NY police officer faces disciplinary hearing for digging police vehicles

Three times a year, Daniel Prude would visit the Rochester Police Department’s alley, where the patrol car detectives use to try to sneak up on suspects got stuck, along with the two crime-scene trucks. But …

Three times a year, Daniel Prude would visit the Rochester Police Department’s alley, where the patrol car detectives use to try to sneak up on suspects got stuck, along with the two crime-scene trucks.

But what used to be a fun little game for the cops became a nightmare last summer.

Police Officer Joseph Hoffmann, a 26-year veteran who works for the department’s reconstruction unit, had begun working the alley between Post Road and West Lake Street several times a week in May 2017. According to the Buffalo News, a neighbor had called the police on the cops. The neighbor also said that Hoffmann, the commander of the unit, had made racist remarks.

When Hoffman finished an alley-deep dig of their vehicles, he hit the alarm button. No one responded.

Within the hour, Hoffmann was told that police had picked up Prude, a 25-year-old member of the Rochester Junior ROTC program. He told Hoffmann to stop digging. They had been at it for hours, with the truck either tied up or in the middle of it.

Hoffmann ignored that message, and continued working to free the vehicle. It took four days to free it and Hoffmann finally left the vehicle behind, taking with him the tires, gauges, hoses and other gear.

He then called Hoffmann into his office and let him go. Hoffmann said he had put in four hours working on the vehicle, but Hoffmann said no one had responded to his 911 call.

Hoffmann, 60, called Prude’s mother to let her know the construction crews were backing off the site and abandoning the trenches.

Nee Nyaha Dyson, Prude’s mother, was angry because of the language used. She said she told Hoffmann he could not have a racist response to her son’s death.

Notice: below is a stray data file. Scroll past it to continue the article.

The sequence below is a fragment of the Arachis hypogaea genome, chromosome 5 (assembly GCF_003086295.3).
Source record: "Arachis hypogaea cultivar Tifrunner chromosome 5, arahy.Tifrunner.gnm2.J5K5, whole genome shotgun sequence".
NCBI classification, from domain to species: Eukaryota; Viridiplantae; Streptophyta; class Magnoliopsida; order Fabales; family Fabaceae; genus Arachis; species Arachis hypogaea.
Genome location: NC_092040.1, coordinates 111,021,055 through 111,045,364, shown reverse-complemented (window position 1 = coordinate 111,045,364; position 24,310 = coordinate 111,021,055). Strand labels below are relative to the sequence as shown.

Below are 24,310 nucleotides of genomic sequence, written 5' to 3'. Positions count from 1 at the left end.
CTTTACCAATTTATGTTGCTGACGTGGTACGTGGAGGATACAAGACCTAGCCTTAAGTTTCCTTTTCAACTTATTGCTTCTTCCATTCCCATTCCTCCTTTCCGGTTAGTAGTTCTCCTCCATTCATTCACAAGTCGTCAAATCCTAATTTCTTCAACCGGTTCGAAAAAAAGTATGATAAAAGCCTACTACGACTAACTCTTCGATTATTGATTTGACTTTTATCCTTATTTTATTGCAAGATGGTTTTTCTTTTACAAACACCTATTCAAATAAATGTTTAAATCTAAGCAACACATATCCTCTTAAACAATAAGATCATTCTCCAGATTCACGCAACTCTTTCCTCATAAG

“He should have come back with an apology and explained what he did,” Dyson said. “A lot of things were said and done that shouldn’t have been said. The language they use is inappropriate and insulting. It was a very emotional time when he killed my son. It was like a death in the family.”

Dyson is set to testify Thursday as the first witness in Hoffmann’s disciplinary hearing.

Hoffmann faces an administrative hearing to see if he violated Police Department policies. He is scheduled to be heard July 8.

Police Chief Vincent Edwards told The Buffalo News that Hoffmann is “not on the job” now and will remain so until the discipline hearing, which will be final. If Hoffmann is found guilty of violating police procedures, he would face some form of removal, said Edwards, who has been police chief since April 2017.

“I would say my frustration is a reaction of disappointment that, as the chief, I can’t control how people are going to behave,” he said. “The one thing the chief cannot control is people being disrespectful and using any kind of language they want, because I can’t control that.”

Hoffmann may face the loss of his badge and gun, Edwards said.

Even before Prude died, the Police Department and county prosecutors questioned whether there was enough evidence to bring charges against Hoffmann and his supervisors for not responding more quickly to the call.

Prude’s body was found by police on June 15, days after he died. The call came just before midnight, with a 911 caller saying that a pickup truck was “pulling alongside a building” and “probably at a dead end” along Post Road.

When police arrived, they could not find the pickup truck, which likely was the same one Hoffmann was working on. The neighbors told police Hoffmann was “completely out of his mind,” according to police.

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